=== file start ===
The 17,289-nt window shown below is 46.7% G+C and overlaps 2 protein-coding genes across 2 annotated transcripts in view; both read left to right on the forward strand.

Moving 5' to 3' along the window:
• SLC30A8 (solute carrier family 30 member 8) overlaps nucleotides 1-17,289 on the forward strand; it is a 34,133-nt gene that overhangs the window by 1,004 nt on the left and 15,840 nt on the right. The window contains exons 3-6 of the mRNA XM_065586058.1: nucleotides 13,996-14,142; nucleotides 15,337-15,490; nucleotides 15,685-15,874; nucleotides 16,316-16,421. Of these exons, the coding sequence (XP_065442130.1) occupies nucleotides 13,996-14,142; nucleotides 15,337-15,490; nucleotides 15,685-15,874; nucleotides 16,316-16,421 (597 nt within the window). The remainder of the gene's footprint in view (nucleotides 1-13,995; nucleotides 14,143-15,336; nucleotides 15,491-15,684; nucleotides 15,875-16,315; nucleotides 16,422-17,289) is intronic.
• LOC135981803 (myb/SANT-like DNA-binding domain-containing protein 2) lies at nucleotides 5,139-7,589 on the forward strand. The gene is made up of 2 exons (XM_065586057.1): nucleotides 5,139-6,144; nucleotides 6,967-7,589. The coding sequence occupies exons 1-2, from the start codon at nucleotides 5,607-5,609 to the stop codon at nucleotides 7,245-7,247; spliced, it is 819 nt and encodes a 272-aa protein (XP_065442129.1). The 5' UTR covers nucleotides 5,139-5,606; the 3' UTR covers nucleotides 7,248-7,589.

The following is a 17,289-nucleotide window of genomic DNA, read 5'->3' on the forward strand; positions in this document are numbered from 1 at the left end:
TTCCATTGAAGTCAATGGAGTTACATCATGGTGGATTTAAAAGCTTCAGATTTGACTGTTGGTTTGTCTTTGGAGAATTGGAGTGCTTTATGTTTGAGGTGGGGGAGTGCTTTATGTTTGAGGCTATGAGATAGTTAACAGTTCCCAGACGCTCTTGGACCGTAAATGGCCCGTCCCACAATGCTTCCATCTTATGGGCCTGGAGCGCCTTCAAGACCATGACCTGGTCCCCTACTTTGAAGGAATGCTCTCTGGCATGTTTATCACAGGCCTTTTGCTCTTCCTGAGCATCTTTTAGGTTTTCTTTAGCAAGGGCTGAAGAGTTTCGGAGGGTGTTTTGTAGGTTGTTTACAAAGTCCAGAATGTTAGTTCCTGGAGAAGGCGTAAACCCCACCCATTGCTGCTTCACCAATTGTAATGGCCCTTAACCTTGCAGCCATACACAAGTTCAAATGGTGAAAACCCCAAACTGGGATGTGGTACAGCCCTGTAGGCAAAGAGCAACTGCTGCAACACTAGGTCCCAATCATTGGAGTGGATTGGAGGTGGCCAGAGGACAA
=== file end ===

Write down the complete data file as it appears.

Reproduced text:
The 17,289-nt window shown below is 46.7% G+C and overlaps 2 protein-coding genes across 2 annotated transcripts in view; both read left to right on the forward strand.

Moving 5' to 3' along the window:
• SLC30A8 (solute carrier family 30 member 8) overlaps nucleotides 1-17,289 on the forward strand; it is a 34,133-nt gene that overhangs the window by 1,004 nt on the left and 15,840 nt on the right. The window contains exons 3-6 of the mRNA XM_065586058.1: nucleotides 13,996-14,142; nucleotides 15,337-15,490; nucleotides 15,685-15,874; nucleotides 16,316-16,421. Of these exons, the coding sequence (XP_065442130.1) occupies nucleotides 13,996-14,142; nucleotides 15,337-15,490; nucleotides 15,685-15,874; nucleotides 16,316-16,421 (597 nt within the window). The remainder of the gene's footprint in view (nucleotides 1-13,995; nucleotides 14,143-15,336; nucleotides 15,491-15,684; nucleotides 15,875-16,315; nucleotides 16,422-17,289) is intronic.
• LOC135981803 (myb/SANT-like DNA-binding domain-containing protein 2) lies at nucleotides 5,139-7,589 on the forward strand. The gene is made up of 2 exons (XM_065586057.1): nucleotides 5,139-6,144; nucleotides 6,967-7,589. The coding sequence occupies exons 1-2, from the start codon at nucleotides 5,607-5,609 to the stop codon at nucleotides 7,245-7,247; spliced, it is 819 nt and encodes a 272-aa protein (XP_065442129.1). The 5' UTR covers nucleotides 5,139-5,606; the 3' UTR covers nucleotides 7,248-7,589.

The following is a 17,289-nucleotide window of genomic DNA, read 5'->3' on the forward strand; positions in this document are numbered from 1 at the left end:
TTCCATTGAAGTCAATGGAGTTACATCATGGTGGATTTAAAAGCTTCAGATTTGACTGTTGGTTTGTCTTTGGAGAATTGGAGTGCTTTATGTTTGAGGTGGGGGAGTGCTTTATGTTTGAGGCTATGAGATAGTTAACAGTTCCCAGACGCTCTTGGACCGTAAATGGCCCGTCCCACAATGCTTCCATCTTATGGGCCTGGAGCGCCTTCAAGACCATGACCTGGTCCCCTACTTTGAAGGAATGCTCTCTGGCATGTTTATCACAGGCCTTTTGCTCTTCCTGAGCATCTTTTAGGTTTTCTTTAGCAAGGGCTGAAGAGTTTCGGAGGGTGTTTTGTAGGTTGTTTACAAAGTCCAGAATGTTAGTTCCTGGAGAAGGCGTAAACCCCACCCATTGCTGCTTCACCAATTGTAATGGCCCTTAACCTTGCAGCCATACACAAGTTCAAATGGTGAAAACCCCAAACTGGGATGTGGTACAGCCCTGTAGGCAAAGAGCAACTGCTGCAACACTAGGTCCCAATCATTGGAGTGGATTGGAGGTGGCCAGAGGACAA